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tennessee mopar nut
04-06-2008, 11:01 PM
I had recently built an 8 3/4 rearend with new gears and a suregrip. the stump came out of a 62-4 imperial with a 2.76 suregrip. 742 casting.
Upon dissasembly i noticed there was no crush sleeve. cuz thats all i seem to hear about "crush sleeve this or that" So i called hensley performance, and they really had no answer to my question either. so i put the thing back together with the new gears, bearings, and shims per instuctions. got a nice contact patch and everything. rebuilt the entire housing and brakes too.
So now im doin the same for my buddys 66 coronet. using an open stump from a 69 satellite. 741 casting. now this one has a solid spacer with shims between the pinon bearings. WHATS UP WITH THAT?
Is my 742 casting gonna shred? is it supposed to have this mystery "crush sleeve"? or one of the affore mentioned solid sleeve? I have not yet driven the car yet
Throw some knowledge at me please:whack:
thanks TMnut

ehostler
04-07-2008, 12:07 AM
From http://www.autohobbydigest.com/8_75.html

1-3/8" small stem pinion... (aka. '741')...
Carrier casting numbers: 1820657 (1957-1964), 2070741 (1963-1972). This assembly was typically used in low weight/low horsepower applications through low weight/medium horsepower and high weight/low horsepower applications. Pinion depth and bearing preload is set with shims. Differential bearing setting (ie. backlash ) is set with threaded adjusters.

1-3/4" large stem pinion... (aka. '742')...
Carrier casting numbers: 1634985 (1957-1964), 2070742 (~1961-1969). This assembly was replaced by a phase-in of the 1-7/8" pinion starting in the 1969 model year. 1970 RW (Plymouth and Dodge mid-size) were the last models to use the 1-3/4" which appeared in a 2881489 case. This assembly was typically used in high weight/medium horsepower applications through high weight/high horsepower applications. Pinion depth and bearing preload is set with shims. Differential bearing setting (ie. backlash ) is set with threaded adjusters.

1-7/8" tapered stem pinion... (aka. '489')...
Carrier casting numbers: 2881488, 2881489 (1969-1974). This assembly was introduced in 1969 and was phased-in as a replacement for both the 1-3/4" "742" unit and the 1-3/8" "741" unit. Note: the 1-3/4" pinion also appeared in some '489' carriers during this period. By 1973, the '489' was the only unit available in passenger car applications. This assembly was typically used in high weight/medium horsepower applications through high weight/high horsepower applications. Pinion depth is set with shims, preload is set with a crush sleeve. Differential bearing setting (ie. backlash ) is set with threaded adjusters.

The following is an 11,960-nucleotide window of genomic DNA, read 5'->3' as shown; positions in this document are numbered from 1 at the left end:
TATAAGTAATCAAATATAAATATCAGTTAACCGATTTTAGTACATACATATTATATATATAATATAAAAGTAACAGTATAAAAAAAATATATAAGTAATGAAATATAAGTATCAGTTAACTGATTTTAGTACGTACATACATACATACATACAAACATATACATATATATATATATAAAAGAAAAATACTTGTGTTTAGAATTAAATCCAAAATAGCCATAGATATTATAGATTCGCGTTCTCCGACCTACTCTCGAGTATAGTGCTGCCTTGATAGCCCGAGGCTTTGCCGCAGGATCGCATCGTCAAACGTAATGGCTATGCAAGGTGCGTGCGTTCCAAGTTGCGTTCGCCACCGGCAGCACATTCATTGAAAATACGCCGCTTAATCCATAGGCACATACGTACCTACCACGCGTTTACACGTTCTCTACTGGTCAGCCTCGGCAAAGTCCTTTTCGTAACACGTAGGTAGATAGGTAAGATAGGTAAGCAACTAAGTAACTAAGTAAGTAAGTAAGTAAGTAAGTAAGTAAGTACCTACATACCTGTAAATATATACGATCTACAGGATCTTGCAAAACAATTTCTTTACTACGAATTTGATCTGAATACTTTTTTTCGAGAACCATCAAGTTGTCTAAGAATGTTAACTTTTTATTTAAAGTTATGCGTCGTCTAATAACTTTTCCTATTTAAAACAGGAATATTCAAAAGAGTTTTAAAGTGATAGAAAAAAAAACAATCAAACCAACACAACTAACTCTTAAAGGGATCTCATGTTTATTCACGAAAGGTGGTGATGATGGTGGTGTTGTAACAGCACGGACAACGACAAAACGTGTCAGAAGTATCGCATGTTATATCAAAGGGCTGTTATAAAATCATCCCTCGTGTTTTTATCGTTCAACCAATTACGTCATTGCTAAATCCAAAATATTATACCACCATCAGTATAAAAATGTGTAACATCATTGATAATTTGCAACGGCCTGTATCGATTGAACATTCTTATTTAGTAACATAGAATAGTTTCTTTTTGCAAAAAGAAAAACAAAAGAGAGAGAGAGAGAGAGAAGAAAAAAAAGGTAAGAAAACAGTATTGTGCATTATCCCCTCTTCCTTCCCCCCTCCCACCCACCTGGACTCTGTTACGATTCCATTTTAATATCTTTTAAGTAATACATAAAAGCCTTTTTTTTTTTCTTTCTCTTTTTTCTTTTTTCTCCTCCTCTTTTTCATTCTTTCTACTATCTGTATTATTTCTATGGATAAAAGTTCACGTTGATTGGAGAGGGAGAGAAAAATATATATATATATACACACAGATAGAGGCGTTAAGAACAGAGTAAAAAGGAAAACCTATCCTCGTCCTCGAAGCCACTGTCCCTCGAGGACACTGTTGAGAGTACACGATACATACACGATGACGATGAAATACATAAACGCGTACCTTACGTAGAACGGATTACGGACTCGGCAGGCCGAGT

dave5711
04-07-2008, 01:12 AM
Ed is bang on. No crush sleeve in a 742

742 uses shims to set the pinion bearing preload.

The question is, if you've put yours back together, what was the preload at?

did you check the rotating torque, as specified in the manual? IIRC Should be around 20 to 40 inch pounds with new bearings. xloser to 20 if used bearings.

I will say that if you have no idea what the pinion preload was/is, then the chances for a failure are quite good.

John Kunkel
04-07-2008, 04:26 PM
"pinion bearing preload is set with a crush sleeve."

You see this statement a lot in regard to rear ends but it's not quite true; the preload is "set" by how much the yoke nut is tightened, the crush sleeve merely maintains pressure to keep the nut tight.

If there were another positive means of keeping the nut tight, the crush sleeve could be left out.

rusty duster
04-08-2008, 05:30 PM
you tighten down on the crush collar until you reach the pre-load measurement;which I don't know the amount.The crush sleeve can not be left out unless you replace the crush sleeve with a spacer and shims;which is a better fix.

dave5711
04-09-2008, 12:57 AM
you tighten down on the crush collar until you reach the pre-load measurement;which I don't know the amount.The crush sleeve can not be left out unless you replace the crush sleeve with a spacer and shims;which is a better fix..


That's a great explanation, BUT there are differential designs that don't have a crush sleeve, and never did from the factory.

As mentioned above, the mopar 742 case is one of them.
It uses shims between the end of the pinion gear, and the bearing. There is no place to put a crush sleeve in this design,

Dana 60(and the bigger dana's) is the same. No crush sleeve

On these designs you tighten the pinion nut to the torque spec, and verify the rotating torque of the pinion gear.(check continually while tightening incasae you are way too shy on shims, and you'll destroy the bearings)

if the rotating torque is too high, you need more shim.
If it's too low, you need less.

The shims, or a crush sleeve, all acomplish the same thing. They hold the pinion bearings apart, while the nut holds them together.

5th Ave Sleeper
04-09-2008, 07:30 AM
Ok this settles my mind somwhat. because i did use an inch pound wrench on the pinon nut. I did use new bearings as well. so i feel better now. thank to all!
Oh by the way TN mopar nut is now me